Still, Node 3 is called Crossing the Line. In Crossing the Line, several lines are crossed. Spies spy on people they really shouldn’t, agencies operate where they’re not allowed and chase information fruitlessly. An agent falls in love with the sister of the woman he was watching. Security services work with terrorists. A bad man becomes much worse. And all because Peta Shepherd might finally have discovered something and told nobody except Archibald Franklin Conn. Everybody is searching for information. Many people are searching for Archie, for various reasons. All Archie is searching for is an easy life.

Set in London, South Wales and Reading, in late 1972 and early 1973, Crossing the Line is the book that has least to do with Dereham. And yet the events in Dereham, described in Sorrow Mystica, are the impetus for the drama in Crossing the Line. And the man who Archie becomes in Crossing the Line reverberates through the connections and has consequences in 1976, in Node 5.

After the vague sci-fi feel of Sorrow Mystica, Crossing the Line crosses into the spy and thriller genres. There are no aliens or spaceships, no skywatchers or paranormal mysteries. But the aliens we meet in Sorrow Mystica, and their channel, Peta Shepherd, provide the McGuffin that propels Crossing the Line.

Crossing the Line should be available early in the new year.

Why Connections, and Why Nodes?

The perspicacious among you might have noticed the subtitle to Sorrow MysticaDereham Connections: Node 2 — and wondered what that was all about…

Well, the novels so far written are all connected in some way. They are a series, a chronicle, or what have you. Informally, they were known for some time as The Dereham Chronicles; but that implied they were all set in the imaginary Dereham — that they were a chronicle of the town. However, the series is not so much about Dereham, as about people whose lives intersect and are in some way influenced by events in the town. (Although, if the books also lead you to want to move to Dereham, I’ll have done my job.)

Still, I wanted to give notice that the novels are connected in some way. I thought an overall title like A Dance to the Music of Time might work. But then I thought something like that might be a bit too… precious… for some scifi-spy-thriller-paranormal-romance-based novels; such a “series” title might make the books appear as, “that is to say, literature”, as Henry Miller once wrote. And the fact that at least one of the books is not set in Dereham bugged me. And then one day I concluded that the books were about the connections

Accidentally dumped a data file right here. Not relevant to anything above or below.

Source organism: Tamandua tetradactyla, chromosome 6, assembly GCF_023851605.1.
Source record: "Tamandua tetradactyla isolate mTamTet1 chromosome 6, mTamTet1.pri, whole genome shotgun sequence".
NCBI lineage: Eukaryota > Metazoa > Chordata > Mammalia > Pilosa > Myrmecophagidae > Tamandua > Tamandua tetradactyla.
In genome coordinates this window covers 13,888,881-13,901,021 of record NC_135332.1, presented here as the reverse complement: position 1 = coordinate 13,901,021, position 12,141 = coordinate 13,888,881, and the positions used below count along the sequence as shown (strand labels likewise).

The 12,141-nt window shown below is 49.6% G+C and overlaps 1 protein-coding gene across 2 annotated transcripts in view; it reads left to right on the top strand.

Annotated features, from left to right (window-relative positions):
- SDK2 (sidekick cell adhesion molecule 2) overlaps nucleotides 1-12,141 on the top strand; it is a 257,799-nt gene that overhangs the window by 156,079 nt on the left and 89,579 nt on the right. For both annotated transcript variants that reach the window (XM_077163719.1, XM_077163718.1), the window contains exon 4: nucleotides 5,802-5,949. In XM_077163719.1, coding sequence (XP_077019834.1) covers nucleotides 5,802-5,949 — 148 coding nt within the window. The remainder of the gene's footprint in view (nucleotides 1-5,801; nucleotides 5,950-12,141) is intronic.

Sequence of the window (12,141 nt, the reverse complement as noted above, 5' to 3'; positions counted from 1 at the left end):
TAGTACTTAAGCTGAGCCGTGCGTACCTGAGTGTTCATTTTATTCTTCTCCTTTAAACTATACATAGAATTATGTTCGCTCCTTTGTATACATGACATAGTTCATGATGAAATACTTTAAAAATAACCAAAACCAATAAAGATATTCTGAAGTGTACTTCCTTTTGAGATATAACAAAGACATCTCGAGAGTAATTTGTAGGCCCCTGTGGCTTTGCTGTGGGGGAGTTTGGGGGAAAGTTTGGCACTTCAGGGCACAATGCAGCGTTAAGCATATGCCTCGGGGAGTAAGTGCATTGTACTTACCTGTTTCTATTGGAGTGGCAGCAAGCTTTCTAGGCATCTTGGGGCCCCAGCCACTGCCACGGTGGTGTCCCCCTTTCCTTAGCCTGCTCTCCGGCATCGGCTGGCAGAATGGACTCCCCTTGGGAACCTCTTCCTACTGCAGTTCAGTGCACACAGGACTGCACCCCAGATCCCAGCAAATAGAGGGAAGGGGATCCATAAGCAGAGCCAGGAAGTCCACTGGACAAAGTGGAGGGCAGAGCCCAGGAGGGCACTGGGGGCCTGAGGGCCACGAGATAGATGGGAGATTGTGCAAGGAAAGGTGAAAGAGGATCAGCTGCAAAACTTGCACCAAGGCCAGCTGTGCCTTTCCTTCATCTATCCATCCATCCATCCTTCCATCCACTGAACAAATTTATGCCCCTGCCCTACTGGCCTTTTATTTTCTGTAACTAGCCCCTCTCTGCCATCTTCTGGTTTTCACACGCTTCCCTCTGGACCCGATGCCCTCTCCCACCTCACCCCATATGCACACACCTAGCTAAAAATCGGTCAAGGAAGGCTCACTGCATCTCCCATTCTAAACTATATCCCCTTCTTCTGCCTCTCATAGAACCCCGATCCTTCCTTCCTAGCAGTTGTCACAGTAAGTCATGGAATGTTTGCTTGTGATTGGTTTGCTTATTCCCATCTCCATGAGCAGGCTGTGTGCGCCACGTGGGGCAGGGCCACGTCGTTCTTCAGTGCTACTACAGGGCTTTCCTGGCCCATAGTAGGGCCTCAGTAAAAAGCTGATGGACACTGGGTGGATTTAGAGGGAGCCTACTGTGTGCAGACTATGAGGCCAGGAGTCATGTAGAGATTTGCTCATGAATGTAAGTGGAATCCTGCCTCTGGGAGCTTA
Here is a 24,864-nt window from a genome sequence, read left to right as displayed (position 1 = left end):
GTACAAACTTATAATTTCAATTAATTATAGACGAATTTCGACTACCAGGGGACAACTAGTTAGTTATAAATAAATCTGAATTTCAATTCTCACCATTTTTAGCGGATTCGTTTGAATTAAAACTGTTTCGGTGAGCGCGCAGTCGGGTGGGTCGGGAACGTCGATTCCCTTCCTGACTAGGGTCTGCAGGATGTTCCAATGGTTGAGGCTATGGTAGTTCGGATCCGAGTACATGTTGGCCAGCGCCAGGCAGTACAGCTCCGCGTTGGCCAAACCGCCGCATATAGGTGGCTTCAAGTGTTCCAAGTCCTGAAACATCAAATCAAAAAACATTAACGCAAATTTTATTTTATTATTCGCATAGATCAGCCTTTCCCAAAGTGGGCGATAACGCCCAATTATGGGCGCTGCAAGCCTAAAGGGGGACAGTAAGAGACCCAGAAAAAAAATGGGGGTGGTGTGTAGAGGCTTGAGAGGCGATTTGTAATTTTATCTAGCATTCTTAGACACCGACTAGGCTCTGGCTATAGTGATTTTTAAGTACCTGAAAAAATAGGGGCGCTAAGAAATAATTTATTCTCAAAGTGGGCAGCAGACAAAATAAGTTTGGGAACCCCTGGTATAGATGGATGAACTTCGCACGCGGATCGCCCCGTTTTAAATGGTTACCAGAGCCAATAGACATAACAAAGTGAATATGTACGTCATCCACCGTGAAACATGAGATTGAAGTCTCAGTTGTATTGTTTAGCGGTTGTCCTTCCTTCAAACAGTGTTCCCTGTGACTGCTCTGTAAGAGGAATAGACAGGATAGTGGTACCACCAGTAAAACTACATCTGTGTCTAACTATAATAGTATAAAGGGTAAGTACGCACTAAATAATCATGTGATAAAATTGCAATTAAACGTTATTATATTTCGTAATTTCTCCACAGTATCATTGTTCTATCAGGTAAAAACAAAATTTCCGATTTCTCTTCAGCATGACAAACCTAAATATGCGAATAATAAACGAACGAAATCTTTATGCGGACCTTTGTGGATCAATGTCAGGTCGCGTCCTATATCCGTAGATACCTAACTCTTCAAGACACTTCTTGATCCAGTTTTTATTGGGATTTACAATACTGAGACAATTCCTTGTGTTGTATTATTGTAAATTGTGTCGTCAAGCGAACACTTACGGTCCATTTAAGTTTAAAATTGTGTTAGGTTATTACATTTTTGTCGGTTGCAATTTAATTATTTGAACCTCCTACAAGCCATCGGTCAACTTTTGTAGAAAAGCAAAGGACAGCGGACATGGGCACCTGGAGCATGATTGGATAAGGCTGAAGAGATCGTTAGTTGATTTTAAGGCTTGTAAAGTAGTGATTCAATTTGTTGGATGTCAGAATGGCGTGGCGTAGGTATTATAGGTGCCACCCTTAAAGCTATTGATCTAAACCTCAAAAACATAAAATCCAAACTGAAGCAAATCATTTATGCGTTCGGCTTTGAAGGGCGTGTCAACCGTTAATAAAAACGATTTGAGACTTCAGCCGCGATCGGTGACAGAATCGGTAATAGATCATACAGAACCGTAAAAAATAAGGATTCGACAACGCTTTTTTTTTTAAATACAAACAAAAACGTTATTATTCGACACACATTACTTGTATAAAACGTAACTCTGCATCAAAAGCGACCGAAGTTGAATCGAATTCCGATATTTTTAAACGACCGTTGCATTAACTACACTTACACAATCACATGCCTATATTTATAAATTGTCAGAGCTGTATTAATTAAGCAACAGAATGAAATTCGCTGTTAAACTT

between the characters in them; it was the connections that were important. And that’s how Dereham Connections came to be.

And then I saw each novel as a coming together, a meeting point, of the strands and webs of the lives I was weaving, where the connections created a knot, a tangle of wires — a node. And that was how each book came to be called a Node. So why is the first book Node: 2? Because there is no Node 1. Not yet, at any rate. All the Nodes are ordered by when they are set – starting in 1971 for Node 2, and ending in 1984 for Node 6. But they might yet be published in a different order; expect the unexpected.

Anyway, here are the nodes that we — co-author Kevin and I — know for sure will be published over the next year or so:

Node 2          Sorrow Mystica                                                    
Node 3          Crossing the Line
Node 3.5       Genial — Being the Tale of the Courtship of Simon and Julie
Node 4          Raven of Dispersion
Node 5          The Ethical Hitman
Node 6          German Overalls

Only Node 6 remains unwritten — but I know what it’s about. There are notes. And it has to be written. Nodes 2 and 3 are co-written with Kevin. Nodes 3.5 through 6 are written solely by me.

There are other nodes in the pipeline, but they remain a little vague (and depend on my co-author)…

Sorrow Mystica

So, finally, the first book in the Dereham Connections sequence — or chronicles, or volumes, or loosely-connected series, however we might think of it — has been published.

Titled Sorrow Mystica, it is set in the early 1970s in London and Wiltshire (yes, in the imaginary town of Dereham that provides the name for this blog), and also in 1950s California and at some unknown point on the planet Panlyrae.

So, what is it about? The blurb is thus:

Gang member turned hippie Len Stone searched for enlightenment and experience. He’d tried it all – gurus and mysticism, journeys to the East, drugs and religion. But then, on a grubby bookstall in the cold streets of London, Stone chanced upon Panlyrae: A Message for Mankind, the story of Ed Freeman and his contact with aliens.

Intrigued by Freeman’s story, he hoped he too could learn the secrets of the universe through interaction with benevolent aliens. And then, in the nightclub he managed, he met a young woman, a runaway, and thought he’d found at last his soror mystica, his mystical sister. Together, they began to explore alien worlds.

When Stone employed a handsome bruiser to mind the doors, however, he let trouble in rather than keeping it out.

Meanwhile, the inhabitants of the planet Panlyrae look on, unable to intervene, yet deeply and obsessively fascinated by the planet they appear to have discovered.

Spanning continents, decades and worlds, Sorrow Mystica is a tale of alien contact, intrigue, mirage men, espionage, and death. It is also an exploration of narrative, fiction and truth.

If Sorrow Mystica is the first in a loosely-connected series, you might wonder about later books. Have they been written? How many are there? How do they connect?

Well, yes, all but two have been written. There are six, possibly seven books in the series. If one of them doesn’t get written, it won’t matter to the series. How they connect, though, will be subject of further posts.

Sorrow Mystica front cover

Sorrow Mystica
(Dereham Connections: Node 2.0)
at Amazon UK
at Amazon US